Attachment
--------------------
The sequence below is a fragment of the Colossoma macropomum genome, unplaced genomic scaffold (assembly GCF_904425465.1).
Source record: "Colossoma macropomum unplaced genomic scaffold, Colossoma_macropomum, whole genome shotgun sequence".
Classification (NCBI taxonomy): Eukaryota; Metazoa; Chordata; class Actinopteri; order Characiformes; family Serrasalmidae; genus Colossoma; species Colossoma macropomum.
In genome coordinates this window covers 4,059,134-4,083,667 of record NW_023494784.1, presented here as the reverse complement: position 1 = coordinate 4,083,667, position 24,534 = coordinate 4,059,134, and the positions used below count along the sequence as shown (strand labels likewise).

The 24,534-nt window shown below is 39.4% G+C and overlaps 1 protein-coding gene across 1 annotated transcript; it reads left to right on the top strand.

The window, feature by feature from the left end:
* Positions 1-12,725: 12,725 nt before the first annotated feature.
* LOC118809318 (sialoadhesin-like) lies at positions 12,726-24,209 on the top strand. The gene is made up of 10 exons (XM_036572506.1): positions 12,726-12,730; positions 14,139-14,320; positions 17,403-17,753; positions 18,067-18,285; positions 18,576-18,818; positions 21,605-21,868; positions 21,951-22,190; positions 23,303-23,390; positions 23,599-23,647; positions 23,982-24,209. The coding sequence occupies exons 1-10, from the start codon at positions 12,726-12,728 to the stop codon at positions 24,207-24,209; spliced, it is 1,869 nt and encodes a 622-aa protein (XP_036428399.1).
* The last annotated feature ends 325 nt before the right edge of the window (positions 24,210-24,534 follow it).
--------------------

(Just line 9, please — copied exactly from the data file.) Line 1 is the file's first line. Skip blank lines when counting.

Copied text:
* The last annotated feature ends 325 nt before the right edge of the window (positions 24,210-24,534 follow it).